There’s another big story out today about ocean acidification. Scientists are saying acidification could increase by 170 percent by 2100; another headline reads “ocean acidification set to spiral out of control.” These stories are from a new report released today at the climate talks happening this week in Warsaw, Poland. Big numbers, big meetings. But are there stories behind these scary headlines?
Let’s break it down:
- The report says that the ocean is already 26 percent more acidic than it was prior to the Industrial Revolution. So what? Well, this increase in acidity has resulted in major losses at oyster farms, particularly in the Northwest. Taylor Shellfish and Whiskey Creek Hatchery had losses of up to 80 percent at their operations, before scientists figured out it was ocean acidification that made baby oysters (scientists would correct me and call it larvae) unable to grow their shells.
- The report also says that the ocean will likely be 170 percent more acidic by 2100. That’s a big number. In people terms, that could spell big trouble for Alaskan king crab fishermen. Dr. Chris Long at the National Oceanic and Atmospheric Administration studied juvenile king crabs in acidity levels that correspond to what is predicted for 2100. After three months, there was 100 percent mortality. This explains why crab fishermen are “scared to death,” as featured in The Seattle Times’ excellent series on acidification. King crab is worth millions of dollars every year—and that’s just the fishery.
- The ocean is acidifying at a rate faster than any time in the last 55 million to 300 million years. What does that mean? Well, we know the ocean has been more acidic in the past (like during the Cretaceous Period) and that some marine animals thrived during that time. But what is so concerning to scientists is that acidification today is happening so quickly that many animals may be unable to evolve or adapt quickly enough. Research has shown that in increasingly acidified water, clownfish (yes, Nemo) are unable to discriminate between friend and foe—in other words, they may swim toward predators instead of dashing back to hide in an anemone when danger lurks. Nemo is not going to be able to evolve overnight, and neither will many other creatures that will be impacted by this chemistry experiment happening in the ocean.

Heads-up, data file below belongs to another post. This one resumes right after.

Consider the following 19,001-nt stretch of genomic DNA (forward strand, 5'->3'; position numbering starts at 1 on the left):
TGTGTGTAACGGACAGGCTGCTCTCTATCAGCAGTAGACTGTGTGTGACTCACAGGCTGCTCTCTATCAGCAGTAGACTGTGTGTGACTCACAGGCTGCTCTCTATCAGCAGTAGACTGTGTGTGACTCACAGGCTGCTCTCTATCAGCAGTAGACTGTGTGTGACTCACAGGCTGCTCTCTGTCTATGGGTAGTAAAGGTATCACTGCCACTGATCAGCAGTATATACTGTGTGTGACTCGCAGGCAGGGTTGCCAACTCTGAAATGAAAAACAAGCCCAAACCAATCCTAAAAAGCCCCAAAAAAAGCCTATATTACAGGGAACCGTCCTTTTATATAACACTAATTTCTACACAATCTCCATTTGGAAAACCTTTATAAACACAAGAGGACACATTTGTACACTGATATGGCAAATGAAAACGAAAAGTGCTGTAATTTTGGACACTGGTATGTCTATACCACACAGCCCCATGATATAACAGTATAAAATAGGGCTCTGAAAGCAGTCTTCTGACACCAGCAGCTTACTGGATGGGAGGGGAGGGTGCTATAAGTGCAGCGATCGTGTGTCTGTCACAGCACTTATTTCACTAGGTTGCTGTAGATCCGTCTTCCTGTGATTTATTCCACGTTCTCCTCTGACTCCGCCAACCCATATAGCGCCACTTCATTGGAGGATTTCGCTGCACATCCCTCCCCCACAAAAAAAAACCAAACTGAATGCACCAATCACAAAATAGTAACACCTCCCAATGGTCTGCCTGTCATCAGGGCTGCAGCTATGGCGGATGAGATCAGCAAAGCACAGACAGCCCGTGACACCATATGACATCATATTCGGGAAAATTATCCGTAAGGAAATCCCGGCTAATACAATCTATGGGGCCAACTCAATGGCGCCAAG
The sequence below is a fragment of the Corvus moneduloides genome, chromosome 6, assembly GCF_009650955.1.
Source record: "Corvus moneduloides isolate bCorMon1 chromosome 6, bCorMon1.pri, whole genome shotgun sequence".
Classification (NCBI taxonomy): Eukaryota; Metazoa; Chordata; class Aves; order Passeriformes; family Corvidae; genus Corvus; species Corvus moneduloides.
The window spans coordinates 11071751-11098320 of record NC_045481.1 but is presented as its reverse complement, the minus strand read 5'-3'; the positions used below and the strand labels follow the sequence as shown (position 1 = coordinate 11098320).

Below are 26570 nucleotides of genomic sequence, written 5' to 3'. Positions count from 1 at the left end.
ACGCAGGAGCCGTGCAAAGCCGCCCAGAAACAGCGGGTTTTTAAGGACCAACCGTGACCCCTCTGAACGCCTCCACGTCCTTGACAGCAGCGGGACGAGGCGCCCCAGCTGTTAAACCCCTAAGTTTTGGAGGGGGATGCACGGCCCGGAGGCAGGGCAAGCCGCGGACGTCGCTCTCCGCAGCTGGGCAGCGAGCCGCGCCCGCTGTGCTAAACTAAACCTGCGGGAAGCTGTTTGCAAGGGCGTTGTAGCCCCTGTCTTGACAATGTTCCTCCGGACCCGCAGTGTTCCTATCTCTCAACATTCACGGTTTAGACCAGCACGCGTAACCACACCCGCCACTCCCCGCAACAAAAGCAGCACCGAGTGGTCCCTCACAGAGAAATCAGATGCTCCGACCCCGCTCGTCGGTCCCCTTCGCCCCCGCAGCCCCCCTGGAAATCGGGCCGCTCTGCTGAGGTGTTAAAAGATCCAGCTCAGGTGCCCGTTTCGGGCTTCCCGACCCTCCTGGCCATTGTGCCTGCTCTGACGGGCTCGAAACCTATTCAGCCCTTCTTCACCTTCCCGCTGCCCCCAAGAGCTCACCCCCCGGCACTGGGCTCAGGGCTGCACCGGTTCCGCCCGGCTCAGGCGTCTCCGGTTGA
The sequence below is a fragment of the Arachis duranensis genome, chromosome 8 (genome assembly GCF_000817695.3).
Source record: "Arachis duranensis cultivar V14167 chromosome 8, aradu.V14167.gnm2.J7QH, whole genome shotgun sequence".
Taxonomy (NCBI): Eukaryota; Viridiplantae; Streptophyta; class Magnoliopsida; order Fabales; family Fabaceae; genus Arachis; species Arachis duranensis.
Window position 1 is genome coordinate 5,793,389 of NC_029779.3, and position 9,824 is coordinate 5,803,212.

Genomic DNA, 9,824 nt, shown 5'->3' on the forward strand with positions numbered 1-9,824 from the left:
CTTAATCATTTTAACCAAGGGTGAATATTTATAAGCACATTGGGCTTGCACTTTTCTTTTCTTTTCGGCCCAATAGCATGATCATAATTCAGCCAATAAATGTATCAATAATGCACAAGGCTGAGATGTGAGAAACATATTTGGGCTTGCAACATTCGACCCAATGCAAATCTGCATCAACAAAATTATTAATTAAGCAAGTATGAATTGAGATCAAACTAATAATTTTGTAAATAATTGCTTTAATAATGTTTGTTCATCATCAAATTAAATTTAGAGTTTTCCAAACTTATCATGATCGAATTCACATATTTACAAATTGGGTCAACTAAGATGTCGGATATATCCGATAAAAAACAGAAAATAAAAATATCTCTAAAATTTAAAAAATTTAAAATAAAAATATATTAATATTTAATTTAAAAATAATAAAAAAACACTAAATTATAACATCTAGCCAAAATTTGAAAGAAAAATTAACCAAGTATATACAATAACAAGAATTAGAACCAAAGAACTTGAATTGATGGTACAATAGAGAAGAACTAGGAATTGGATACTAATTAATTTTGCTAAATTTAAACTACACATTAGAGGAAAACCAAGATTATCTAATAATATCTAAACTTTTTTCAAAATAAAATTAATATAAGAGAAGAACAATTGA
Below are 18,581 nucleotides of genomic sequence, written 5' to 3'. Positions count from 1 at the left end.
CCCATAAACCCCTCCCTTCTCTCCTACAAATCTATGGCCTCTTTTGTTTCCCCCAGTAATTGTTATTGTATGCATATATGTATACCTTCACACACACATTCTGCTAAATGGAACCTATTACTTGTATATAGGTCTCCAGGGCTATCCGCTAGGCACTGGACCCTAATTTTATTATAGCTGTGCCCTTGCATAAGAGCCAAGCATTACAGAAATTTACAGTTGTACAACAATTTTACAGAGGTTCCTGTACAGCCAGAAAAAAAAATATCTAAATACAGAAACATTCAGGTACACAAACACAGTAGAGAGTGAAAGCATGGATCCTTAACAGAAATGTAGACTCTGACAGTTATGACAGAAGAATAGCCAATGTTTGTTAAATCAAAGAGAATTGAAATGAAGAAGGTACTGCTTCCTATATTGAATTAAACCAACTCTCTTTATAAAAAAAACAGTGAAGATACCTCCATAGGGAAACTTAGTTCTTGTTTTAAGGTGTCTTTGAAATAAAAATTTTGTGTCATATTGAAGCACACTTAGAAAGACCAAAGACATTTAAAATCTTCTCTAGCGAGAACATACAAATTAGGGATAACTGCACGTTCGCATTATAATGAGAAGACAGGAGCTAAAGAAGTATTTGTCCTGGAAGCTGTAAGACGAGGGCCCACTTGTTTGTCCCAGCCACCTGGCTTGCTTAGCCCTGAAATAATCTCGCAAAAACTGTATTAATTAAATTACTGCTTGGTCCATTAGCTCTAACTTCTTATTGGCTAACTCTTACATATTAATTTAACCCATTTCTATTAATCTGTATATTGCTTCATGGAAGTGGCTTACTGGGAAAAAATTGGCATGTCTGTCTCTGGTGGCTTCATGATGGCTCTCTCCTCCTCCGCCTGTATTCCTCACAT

The Intergovernmental Oceanographic Commission’s webpage hosting the report says that “reducing carbon dioxide is the only way to minimize the risks [of acidification].” While this is true—we need to reduce carbon pollution going into the atmosphere (and in turn, the ocean) to truly tackle acidification—it’s only part of the story. States are doing what they can, right now, to address this problem that threatens jobs and livelihoods of people that depend on a healthy ocean.
- This month, California, Oregon and Washington will convene a crackerjack group of scientists to figure out what information the West Coast needs to continue its efforts to address ocean acidification. They are leading the way on state approaches to tackling a big, thorny problem and can serve as a model for other states ready to do the same.
- Maine is considering establishing a panel (similar to what Washington state convened last year) to address ocean acidification. In June, the state passed a resolution identifying acidification as a major threat to its coastal economy, communities and way of life.
- It’s not a state initiative and it was announced in September, but it bears repeating—the Wendy Schmidt Ocean Health Prize is a $2 million competition to develop breakthrough sensors that improve our understanding of, and responses to, ocean acidification. And today, Reps. Sam Farr (D-CA) and Don Young (R-AK) are holding a House briefing on the role technology can play in addressing acidification.
Are any of these efforts going to solve ocean acidification in one fell swoop? No. But they will make a difference in the places where acidification is impacting people’s businesses and livelihoods. Sometimes, that’s not as exciting as a big, scary headline. But it’s worth reporting, and remembering, that behind every big global statistic, there are real people and real places being impacted—and that we all have a role to play in solving these problems.